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UK to ban internet-connected device manufacturers from using default passwords

The draft Product Safety and Telecommunications Infrastructure (PSTI) Act has been submitted to the British Parliament for consideration. A set of regulations has been proposed to UK lawmakers to improve the security of electronic devices connected to the Internet. In particular, they contain a ban on the manufacturers of such devices from using easily guessed default passwords, an obligation to name the release dates of security updates and other requirements, for failure to comply with which a huge penalty could be imposed.

The new rules were originally proposed last year after lengthy consultations. They have changed little since then.

The aforementioned ban on the use of easily guessed default passwords will prevent manufacturers from using, for example, such classic options as password and admin. According to the law, all passwords that come with new devices “must be unique and not reset to any universal factory settings.”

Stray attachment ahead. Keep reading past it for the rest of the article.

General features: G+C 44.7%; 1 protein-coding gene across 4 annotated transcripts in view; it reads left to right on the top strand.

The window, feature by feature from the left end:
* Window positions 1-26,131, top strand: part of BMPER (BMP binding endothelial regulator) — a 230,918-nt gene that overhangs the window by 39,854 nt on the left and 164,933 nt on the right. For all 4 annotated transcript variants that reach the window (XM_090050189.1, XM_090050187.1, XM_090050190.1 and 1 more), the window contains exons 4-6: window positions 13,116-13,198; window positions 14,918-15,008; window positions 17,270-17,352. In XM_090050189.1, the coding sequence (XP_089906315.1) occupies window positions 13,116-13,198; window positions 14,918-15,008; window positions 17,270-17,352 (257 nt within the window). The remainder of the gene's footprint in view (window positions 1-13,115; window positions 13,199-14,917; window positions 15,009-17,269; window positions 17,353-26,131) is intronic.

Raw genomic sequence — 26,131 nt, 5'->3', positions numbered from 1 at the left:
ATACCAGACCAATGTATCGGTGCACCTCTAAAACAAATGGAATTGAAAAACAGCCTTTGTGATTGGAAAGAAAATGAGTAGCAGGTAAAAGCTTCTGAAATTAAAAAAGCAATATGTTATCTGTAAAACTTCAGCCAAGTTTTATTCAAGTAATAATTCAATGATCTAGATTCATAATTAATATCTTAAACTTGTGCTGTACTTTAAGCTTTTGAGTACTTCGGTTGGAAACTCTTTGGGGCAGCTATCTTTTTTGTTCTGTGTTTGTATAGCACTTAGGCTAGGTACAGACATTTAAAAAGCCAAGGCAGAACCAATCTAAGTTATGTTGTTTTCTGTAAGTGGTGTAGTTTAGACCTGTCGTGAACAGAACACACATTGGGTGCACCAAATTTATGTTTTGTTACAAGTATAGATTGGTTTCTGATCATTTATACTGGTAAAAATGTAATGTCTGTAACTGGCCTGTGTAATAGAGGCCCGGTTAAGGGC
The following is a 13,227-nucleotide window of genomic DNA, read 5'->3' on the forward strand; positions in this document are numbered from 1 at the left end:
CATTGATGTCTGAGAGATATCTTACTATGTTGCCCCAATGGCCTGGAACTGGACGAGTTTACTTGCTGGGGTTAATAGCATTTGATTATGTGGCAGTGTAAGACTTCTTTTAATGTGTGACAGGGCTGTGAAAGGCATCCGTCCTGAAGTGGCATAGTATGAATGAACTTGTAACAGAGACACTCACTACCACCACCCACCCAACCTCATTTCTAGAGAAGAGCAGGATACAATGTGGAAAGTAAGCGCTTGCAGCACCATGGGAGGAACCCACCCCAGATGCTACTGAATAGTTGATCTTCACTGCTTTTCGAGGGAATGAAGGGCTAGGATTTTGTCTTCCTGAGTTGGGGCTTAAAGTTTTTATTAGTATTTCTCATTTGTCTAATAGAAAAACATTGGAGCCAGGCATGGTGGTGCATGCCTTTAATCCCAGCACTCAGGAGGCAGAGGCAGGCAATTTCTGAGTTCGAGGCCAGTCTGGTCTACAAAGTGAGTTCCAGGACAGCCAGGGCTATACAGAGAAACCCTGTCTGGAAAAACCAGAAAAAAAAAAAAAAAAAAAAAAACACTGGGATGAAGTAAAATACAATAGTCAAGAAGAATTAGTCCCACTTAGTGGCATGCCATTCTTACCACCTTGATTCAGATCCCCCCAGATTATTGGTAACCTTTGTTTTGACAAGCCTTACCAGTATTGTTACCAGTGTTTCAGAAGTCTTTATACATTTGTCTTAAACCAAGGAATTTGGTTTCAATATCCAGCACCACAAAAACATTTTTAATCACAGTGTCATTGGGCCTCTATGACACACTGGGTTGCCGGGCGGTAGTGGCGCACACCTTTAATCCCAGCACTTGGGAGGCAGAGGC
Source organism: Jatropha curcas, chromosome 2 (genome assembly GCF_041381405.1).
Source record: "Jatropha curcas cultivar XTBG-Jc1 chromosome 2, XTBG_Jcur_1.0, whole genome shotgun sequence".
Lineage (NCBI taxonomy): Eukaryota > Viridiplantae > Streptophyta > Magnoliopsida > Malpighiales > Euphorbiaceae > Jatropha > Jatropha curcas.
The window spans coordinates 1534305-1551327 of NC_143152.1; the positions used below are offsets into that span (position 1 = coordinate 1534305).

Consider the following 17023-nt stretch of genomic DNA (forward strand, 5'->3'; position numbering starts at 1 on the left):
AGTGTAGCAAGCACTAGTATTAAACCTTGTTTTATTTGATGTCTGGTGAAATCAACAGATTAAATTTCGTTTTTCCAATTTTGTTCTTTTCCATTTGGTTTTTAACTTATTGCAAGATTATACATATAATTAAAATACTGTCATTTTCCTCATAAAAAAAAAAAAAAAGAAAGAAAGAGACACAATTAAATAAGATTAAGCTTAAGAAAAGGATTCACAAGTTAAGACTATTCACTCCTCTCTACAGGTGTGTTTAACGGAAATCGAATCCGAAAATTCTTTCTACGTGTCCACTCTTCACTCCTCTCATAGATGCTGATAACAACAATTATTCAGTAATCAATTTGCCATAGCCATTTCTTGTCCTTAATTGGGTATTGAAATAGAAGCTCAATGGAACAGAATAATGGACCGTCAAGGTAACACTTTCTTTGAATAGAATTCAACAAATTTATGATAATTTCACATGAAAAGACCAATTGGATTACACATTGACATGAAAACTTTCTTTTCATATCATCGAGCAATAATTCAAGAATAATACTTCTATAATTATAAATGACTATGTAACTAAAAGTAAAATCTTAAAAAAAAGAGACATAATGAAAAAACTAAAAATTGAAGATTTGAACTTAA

With the new law, the government hopes to limit attacks on home appliances. Statistics show that its adoption is a must: in the first half of 2020 alone, cybercriminals launched 1.5 billion attacks on IoT devices.

Compliance with the rules will be monitored by a regulatory body, which will be appointed after the law comes into force. Fines for violations can be as high as £ 10 million, or 4% of the offending company’s gross income. The law applies not only to manufacturers, but also to businesses that import products covered by the law into the UK. The list includes smartphones, routers, CCTV cameras, game consoles and home speakers, as well as household appliances and toys with internet access.

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